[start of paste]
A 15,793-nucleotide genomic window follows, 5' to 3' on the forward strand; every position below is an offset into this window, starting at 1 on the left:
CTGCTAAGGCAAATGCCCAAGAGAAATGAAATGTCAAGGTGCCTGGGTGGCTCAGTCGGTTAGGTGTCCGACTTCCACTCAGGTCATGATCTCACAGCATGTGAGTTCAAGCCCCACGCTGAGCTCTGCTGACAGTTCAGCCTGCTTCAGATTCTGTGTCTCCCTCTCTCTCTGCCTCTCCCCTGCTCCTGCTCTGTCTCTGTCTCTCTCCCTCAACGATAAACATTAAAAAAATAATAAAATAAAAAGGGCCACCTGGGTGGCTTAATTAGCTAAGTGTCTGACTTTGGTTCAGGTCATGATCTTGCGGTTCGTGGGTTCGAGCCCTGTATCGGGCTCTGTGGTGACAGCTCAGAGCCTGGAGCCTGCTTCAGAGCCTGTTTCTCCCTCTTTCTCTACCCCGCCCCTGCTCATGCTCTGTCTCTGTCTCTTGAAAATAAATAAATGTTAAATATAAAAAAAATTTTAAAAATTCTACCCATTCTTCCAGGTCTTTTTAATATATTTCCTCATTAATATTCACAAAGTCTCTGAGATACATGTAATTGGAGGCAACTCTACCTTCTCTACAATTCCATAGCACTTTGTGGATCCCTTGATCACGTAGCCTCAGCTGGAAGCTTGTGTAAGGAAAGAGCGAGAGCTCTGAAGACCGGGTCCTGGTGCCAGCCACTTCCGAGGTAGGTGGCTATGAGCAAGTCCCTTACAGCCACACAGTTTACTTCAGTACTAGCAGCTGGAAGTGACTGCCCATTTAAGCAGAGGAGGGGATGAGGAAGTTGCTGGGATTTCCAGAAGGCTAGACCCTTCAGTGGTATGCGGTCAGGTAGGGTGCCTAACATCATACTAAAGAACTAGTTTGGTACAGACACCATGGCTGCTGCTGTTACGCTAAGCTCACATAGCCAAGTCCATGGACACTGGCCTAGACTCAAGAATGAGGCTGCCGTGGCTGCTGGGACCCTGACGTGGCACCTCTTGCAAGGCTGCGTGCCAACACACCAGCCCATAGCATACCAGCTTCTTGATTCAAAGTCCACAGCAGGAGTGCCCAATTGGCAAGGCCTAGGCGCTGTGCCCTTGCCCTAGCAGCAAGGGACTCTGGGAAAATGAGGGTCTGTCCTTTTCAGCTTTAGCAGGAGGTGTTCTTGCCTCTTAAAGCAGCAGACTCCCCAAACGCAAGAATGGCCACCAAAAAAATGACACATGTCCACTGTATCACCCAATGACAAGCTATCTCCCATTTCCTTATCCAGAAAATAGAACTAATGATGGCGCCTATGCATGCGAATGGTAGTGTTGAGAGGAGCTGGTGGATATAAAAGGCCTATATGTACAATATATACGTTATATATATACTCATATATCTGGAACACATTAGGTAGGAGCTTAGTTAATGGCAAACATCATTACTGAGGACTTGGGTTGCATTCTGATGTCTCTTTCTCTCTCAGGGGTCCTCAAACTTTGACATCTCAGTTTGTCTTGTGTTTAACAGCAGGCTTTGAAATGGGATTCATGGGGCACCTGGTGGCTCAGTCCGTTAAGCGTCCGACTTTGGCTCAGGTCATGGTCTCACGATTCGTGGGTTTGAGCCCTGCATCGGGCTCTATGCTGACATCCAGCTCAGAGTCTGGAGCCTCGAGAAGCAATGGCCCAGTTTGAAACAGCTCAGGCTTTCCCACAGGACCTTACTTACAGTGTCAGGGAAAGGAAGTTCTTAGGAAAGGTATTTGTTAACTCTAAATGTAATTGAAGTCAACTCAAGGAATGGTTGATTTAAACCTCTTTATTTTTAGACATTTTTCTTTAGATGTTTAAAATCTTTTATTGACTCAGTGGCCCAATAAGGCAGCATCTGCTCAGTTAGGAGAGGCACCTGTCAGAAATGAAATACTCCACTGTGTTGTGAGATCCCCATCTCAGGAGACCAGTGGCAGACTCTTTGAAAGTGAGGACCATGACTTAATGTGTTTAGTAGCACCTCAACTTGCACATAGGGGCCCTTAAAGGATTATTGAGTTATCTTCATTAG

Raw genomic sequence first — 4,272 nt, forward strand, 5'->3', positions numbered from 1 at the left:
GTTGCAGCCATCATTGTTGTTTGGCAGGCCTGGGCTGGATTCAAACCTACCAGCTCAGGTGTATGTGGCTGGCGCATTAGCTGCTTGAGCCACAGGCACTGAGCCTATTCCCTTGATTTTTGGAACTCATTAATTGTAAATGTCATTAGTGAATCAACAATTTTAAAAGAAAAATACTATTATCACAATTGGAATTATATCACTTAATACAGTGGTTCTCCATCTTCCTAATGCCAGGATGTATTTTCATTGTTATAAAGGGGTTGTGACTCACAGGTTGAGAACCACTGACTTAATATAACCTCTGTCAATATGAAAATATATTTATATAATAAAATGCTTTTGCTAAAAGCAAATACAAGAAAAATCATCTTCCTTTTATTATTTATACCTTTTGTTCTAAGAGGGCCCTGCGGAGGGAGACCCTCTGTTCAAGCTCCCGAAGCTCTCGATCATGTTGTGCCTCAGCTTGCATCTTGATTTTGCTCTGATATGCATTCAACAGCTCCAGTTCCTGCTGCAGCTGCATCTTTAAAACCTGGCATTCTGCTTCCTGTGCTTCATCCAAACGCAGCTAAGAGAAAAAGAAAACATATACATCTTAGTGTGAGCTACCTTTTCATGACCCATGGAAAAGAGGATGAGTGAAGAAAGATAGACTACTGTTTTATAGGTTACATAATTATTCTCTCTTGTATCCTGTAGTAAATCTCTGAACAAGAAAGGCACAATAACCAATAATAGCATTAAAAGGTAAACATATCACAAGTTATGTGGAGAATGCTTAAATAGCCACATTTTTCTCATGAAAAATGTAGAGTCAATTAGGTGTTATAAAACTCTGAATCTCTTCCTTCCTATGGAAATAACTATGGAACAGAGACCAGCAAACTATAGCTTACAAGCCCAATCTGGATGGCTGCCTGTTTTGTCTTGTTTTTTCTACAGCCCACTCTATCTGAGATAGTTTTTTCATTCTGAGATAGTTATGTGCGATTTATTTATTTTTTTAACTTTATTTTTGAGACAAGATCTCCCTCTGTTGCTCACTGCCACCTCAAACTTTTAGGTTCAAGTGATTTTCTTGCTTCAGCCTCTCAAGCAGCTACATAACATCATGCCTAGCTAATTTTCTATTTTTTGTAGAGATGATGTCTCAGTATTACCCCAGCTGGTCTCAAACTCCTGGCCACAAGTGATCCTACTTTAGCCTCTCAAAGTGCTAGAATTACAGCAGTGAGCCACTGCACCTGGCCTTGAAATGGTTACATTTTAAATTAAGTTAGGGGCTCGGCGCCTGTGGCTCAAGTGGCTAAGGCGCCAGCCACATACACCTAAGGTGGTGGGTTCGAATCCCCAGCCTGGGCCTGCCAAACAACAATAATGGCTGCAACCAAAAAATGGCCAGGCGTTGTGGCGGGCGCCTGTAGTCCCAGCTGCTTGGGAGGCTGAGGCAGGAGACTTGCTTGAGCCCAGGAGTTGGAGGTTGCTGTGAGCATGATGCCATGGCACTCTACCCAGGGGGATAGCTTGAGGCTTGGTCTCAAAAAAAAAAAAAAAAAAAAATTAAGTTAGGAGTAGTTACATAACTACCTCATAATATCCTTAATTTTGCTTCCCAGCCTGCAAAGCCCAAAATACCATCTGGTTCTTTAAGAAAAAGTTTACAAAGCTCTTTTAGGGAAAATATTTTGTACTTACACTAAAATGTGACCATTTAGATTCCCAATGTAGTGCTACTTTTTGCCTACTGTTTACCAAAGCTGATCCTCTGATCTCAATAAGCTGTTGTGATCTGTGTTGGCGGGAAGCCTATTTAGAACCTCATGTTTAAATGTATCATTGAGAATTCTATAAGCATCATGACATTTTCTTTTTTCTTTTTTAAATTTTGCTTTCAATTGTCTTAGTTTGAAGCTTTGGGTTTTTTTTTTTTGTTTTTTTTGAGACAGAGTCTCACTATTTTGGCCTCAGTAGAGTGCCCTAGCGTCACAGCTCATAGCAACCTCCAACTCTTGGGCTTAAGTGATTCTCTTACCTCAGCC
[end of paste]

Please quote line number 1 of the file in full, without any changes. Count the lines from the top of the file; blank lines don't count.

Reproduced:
A 15,793-nucleotide genomic window follows, 5' to 3' on the forward strand; every position below is an offset into this window, starting at 1 on the left: